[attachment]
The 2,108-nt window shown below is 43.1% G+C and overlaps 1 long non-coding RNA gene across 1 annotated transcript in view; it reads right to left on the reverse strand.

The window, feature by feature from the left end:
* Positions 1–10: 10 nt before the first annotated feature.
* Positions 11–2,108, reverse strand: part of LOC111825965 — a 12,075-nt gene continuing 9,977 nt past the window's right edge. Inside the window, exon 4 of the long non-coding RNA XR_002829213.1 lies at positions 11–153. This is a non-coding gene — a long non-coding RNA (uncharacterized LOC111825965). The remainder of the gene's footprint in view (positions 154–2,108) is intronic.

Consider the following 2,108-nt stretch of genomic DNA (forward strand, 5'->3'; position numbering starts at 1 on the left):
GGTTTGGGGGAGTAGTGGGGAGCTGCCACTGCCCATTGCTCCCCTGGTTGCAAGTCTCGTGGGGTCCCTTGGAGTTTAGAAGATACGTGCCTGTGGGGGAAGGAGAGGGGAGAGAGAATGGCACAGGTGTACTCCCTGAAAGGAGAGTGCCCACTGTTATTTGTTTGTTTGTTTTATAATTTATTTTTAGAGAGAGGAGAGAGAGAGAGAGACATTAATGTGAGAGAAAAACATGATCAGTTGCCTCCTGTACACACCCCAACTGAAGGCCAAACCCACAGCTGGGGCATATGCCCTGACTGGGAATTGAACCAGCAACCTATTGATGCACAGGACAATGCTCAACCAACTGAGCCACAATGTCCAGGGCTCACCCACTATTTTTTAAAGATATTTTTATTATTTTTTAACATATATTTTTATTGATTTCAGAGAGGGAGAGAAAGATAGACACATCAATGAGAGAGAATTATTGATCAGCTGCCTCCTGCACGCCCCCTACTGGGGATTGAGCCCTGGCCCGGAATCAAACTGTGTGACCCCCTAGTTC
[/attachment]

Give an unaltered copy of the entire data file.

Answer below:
The 2,108-nt window shown below is 43.1% G+C and overlaps 1 long non-coding RNA gene across 1 annotated transcript in view; it reads right to left on the reverse strand.

The window, feature by feature from the left end:
* Positions 1–10: 10 nt before the first annotated feature.
* Positions 11–2,108, reverse strand: part of LOC111825965 — a 12,075-nt gene continuing 9,977 nt past the window's right edge. Inside the window, exon 4 of the long non-coding RNA XR_002829213.1 lies at positions 11–153. This is a non-coding gene — a long non-coding RNA (uncharacterized LOC111825965). The remainder of the gene's footprint in view (positions 154–2,108) is intronic.

Consider the following 2,108-nt stretch of genomic DNA (forward strand, 5'->3'; position numbering starts at 1 on the left):
GGTTTGGGGGAGTAGTGGGGAGCTGCCACTGCCCATTGCTCCCCTGGTTGCAAGTCTCGTGGGGTCCCTTGGAGTTTAGAAGATACGTGCCTGTGGGGGAAGGAGAGGGGAGAGAGAATGGCACAGGTGTACTCCCTGAAAGGAGAGTGCCCACTGTTATTTGTTTGTTTGTTTTATAATTTATTTTTAGAGAGAGGAGAGAGAGAGAGAGACATTAATGTGAGAGAAAAACATGATCAGTTGCCTCCTGTACACACCCCAACTGAAGGCCAAACCCACAGCTGGGGCATATGCCCTGACTGGGAATTGAACCAGCAACCTATTGATGCACAGGACAATGCTCAACCAACTGAGCCACAATGTCCAGGGCTCACCCACTATTTTTTAAAGATATTTTTATTATTTTTTAACATATATTTTTATTGATTTCAGAGAGGGAGAGAAAGATAGACACATCAATGAGAGAGAATTATTGATCAGCTGCCTCCTGCACGCCCCCTACTGGGGATTGAGCCCTGGCCCGGAATCAAACTGTGTGACCCCCTAGTTC